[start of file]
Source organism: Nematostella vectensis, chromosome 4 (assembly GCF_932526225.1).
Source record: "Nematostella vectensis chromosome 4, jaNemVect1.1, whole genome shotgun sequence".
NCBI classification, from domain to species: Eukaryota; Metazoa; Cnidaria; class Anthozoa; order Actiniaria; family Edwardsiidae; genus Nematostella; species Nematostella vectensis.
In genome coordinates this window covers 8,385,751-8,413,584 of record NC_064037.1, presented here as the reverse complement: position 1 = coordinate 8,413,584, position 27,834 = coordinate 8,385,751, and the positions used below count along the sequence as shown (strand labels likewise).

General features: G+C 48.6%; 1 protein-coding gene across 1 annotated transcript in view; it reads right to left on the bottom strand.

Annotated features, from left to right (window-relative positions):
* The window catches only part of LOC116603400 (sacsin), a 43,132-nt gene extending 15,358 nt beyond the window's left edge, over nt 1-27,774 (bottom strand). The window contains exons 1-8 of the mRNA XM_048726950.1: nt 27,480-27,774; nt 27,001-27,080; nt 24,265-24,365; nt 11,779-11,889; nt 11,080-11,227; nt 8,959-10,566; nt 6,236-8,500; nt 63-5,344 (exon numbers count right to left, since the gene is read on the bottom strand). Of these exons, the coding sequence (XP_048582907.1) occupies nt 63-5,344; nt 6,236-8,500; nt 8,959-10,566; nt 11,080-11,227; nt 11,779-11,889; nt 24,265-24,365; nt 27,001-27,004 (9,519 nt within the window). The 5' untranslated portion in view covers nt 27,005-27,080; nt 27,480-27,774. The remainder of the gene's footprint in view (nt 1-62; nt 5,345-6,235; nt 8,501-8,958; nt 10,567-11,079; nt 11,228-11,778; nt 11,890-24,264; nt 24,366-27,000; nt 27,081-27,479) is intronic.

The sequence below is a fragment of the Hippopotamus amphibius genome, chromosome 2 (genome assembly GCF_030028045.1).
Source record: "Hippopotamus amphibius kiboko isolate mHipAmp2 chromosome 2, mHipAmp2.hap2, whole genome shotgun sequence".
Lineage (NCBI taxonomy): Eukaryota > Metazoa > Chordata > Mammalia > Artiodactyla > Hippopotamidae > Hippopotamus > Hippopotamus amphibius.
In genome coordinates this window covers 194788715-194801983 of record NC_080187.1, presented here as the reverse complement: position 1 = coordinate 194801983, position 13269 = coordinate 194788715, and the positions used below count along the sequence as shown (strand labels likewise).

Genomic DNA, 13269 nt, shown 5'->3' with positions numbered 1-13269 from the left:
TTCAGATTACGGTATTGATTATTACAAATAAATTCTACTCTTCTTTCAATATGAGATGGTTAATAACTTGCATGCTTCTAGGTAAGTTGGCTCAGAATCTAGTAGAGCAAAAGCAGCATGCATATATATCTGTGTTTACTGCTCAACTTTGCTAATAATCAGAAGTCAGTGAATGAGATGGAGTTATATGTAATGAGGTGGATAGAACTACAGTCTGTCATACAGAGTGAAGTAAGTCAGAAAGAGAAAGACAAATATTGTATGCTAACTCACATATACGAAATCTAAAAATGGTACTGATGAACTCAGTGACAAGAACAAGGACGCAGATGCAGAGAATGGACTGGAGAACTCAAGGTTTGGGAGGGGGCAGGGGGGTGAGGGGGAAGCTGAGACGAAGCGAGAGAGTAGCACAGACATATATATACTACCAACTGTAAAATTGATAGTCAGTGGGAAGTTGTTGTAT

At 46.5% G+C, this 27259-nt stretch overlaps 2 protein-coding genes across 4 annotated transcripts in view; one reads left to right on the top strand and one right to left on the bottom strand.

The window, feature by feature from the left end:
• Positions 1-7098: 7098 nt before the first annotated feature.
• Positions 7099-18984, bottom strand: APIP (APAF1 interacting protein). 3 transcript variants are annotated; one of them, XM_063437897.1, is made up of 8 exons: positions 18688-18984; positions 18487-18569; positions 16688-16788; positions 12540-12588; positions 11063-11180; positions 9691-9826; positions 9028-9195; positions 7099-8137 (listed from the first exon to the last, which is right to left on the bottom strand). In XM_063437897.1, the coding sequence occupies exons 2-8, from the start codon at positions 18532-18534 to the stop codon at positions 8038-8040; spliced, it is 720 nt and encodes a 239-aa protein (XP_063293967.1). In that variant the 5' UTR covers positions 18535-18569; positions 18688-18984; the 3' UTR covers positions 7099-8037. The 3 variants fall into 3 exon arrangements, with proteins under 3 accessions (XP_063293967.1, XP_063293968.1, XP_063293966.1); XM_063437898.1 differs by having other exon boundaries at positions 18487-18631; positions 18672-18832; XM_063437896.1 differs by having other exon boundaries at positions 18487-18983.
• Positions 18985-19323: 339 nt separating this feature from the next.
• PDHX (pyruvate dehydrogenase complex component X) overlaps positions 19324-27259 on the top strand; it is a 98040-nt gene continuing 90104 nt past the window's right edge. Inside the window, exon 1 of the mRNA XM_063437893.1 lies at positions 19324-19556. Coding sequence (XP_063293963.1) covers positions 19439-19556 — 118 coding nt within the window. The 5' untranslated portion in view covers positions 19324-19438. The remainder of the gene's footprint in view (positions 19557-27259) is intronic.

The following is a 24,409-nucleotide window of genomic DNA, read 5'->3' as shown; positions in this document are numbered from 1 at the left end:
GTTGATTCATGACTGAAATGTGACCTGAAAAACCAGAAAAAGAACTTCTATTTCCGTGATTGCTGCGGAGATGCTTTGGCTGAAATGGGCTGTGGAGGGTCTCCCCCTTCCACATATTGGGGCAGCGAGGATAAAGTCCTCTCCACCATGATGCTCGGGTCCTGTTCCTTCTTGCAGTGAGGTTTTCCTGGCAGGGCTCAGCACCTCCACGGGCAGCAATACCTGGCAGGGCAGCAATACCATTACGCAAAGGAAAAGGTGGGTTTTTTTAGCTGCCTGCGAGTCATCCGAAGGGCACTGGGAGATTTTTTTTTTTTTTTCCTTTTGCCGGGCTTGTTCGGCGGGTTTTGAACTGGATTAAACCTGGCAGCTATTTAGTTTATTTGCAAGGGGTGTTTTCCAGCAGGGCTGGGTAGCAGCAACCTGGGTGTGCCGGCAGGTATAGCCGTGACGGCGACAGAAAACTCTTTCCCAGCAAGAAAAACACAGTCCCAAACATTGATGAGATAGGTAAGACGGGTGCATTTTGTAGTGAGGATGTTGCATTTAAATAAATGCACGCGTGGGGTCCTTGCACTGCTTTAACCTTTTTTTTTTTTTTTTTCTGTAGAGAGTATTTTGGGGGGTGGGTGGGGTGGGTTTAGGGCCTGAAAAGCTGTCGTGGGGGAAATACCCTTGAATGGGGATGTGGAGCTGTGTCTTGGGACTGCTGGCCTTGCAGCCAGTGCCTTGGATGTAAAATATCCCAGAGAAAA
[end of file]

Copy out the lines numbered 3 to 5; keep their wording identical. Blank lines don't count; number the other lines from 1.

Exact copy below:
NCBI classification, from domain to species: Eukaryota; Metazoa; Cnidaria; class Anthozoa; order Actiniaria; family Edwardsiidae; genus Nematostella; species Nematostella vectensis.
In genome coordinates this window covers 8,385,751-8,413,584 of record NC_064037.1, presented here as the reverse complement: position 1 = coordinate 8,413,584, position 27,834 = coordinate 8,385,751, and the positions used below count along the sequence as shown (strand labels likewise).

General features: G+C 48.6%; 1 protein-coding gene across 1 annotated transcript in view; it reads right to left on the bottom strand.